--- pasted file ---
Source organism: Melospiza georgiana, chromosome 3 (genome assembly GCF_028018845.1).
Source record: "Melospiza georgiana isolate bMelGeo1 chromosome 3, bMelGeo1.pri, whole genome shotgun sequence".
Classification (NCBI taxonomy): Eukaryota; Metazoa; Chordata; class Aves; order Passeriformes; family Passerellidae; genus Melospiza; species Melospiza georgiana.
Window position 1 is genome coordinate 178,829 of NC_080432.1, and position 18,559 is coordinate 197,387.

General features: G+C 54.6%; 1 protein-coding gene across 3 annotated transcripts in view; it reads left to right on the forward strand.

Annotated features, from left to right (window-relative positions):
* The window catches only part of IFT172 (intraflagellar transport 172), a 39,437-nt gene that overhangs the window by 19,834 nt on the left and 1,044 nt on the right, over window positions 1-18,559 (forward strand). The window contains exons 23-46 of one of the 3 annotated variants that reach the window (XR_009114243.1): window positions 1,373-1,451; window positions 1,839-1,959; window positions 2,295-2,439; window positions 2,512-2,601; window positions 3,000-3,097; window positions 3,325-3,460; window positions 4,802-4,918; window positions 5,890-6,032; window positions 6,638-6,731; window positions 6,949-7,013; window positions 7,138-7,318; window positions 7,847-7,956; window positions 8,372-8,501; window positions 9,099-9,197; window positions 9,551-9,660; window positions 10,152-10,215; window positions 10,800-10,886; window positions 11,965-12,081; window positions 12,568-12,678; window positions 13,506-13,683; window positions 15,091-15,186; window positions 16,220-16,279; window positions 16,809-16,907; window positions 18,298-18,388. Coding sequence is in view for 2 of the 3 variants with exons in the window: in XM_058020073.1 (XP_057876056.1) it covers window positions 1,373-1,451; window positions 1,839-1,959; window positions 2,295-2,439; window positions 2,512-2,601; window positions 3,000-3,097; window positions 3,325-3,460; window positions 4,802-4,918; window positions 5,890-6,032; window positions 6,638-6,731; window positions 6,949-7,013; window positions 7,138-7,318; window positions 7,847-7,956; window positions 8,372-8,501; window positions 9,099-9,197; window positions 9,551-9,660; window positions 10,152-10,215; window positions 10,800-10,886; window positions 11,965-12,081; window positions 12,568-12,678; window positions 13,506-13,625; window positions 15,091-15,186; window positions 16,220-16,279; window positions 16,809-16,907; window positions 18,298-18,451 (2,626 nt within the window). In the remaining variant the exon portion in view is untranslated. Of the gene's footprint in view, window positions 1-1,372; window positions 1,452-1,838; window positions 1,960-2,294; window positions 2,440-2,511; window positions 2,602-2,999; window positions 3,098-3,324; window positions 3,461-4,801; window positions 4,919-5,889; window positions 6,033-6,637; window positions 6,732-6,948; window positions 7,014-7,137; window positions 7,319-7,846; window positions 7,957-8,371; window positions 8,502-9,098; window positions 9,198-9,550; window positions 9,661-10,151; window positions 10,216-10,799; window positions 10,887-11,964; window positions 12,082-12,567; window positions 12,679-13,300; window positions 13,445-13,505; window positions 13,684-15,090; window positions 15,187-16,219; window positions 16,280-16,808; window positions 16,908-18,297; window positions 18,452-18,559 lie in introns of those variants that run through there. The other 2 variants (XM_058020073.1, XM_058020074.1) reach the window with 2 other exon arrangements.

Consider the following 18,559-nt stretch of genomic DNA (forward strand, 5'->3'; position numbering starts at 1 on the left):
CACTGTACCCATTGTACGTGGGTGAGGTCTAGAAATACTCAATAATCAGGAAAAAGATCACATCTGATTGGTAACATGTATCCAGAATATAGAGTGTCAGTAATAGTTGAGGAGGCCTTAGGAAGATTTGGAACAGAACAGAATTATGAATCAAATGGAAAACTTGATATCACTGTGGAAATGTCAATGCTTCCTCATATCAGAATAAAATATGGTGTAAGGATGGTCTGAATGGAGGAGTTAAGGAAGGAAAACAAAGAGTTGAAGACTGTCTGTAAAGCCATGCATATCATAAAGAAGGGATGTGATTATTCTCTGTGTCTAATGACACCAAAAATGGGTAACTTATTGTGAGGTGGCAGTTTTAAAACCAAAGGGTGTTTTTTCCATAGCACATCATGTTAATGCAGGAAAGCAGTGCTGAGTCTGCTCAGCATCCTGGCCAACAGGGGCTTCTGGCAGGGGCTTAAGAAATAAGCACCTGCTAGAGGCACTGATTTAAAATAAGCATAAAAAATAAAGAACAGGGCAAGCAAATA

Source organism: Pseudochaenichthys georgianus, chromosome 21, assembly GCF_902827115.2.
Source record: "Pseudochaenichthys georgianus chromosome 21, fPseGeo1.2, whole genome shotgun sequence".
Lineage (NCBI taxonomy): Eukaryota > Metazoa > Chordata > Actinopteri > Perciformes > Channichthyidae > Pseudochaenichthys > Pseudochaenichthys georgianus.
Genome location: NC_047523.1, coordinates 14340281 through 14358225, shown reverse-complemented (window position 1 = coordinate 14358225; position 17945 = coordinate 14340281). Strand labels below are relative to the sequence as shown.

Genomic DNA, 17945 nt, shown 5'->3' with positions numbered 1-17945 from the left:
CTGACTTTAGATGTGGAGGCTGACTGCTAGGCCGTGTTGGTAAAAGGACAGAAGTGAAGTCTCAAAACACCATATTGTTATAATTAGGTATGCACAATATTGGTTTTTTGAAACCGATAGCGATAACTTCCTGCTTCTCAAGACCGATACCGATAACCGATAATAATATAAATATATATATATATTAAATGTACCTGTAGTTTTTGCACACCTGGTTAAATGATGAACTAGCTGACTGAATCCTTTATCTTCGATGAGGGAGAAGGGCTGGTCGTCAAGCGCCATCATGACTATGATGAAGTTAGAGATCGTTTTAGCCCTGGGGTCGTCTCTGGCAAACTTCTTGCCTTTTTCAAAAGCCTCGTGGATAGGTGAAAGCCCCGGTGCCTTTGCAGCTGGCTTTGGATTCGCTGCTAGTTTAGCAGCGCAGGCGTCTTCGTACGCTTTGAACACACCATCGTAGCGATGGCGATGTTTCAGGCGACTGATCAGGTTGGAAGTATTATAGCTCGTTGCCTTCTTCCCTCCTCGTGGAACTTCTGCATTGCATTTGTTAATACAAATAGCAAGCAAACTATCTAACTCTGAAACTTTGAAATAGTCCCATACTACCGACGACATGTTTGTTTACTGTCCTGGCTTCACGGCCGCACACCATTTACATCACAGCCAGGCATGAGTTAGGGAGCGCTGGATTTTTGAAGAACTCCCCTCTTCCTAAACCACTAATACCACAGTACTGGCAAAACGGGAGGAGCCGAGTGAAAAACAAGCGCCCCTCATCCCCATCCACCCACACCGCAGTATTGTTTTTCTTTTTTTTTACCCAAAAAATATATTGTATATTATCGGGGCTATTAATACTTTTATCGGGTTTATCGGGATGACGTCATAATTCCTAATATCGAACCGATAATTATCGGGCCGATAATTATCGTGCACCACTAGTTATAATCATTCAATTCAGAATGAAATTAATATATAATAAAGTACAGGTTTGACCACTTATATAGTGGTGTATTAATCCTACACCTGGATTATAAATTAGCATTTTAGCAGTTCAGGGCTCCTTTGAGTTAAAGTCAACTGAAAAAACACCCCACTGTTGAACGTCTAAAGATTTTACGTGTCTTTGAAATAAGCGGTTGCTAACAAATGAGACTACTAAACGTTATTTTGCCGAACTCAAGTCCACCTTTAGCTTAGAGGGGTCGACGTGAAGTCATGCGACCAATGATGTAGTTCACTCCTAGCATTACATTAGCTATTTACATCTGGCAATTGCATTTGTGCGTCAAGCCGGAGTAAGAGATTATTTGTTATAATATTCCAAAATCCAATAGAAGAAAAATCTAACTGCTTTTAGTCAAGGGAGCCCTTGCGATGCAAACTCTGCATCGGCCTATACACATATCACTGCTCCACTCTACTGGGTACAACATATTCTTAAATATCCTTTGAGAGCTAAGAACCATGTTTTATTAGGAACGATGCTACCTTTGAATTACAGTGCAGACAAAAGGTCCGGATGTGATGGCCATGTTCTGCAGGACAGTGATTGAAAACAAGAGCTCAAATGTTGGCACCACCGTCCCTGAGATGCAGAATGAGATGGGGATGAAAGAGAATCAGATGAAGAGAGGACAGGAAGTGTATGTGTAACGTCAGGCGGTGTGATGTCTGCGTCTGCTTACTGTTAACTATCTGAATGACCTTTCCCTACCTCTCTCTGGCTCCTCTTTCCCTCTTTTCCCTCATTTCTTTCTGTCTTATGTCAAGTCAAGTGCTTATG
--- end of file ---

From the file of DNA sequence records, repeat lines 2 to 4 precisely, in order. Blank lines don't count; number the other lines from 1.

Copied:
Source record: "Melospiza georgiana isolate bMelGeo1 chromosome 3, bMelGeo1.pri, whole genome shotgun sequence".
Classification (NCBI taxonomy): Eukaryota; Metazoa; Chordata; class Aves; order Passeriformes; family Passerellidae; genus Melospiza; species Melospiza georgiana.
Window position 1 is genome coordinate 178,829 of NC_080432.1, and position 18,559 is coordinate 197,387.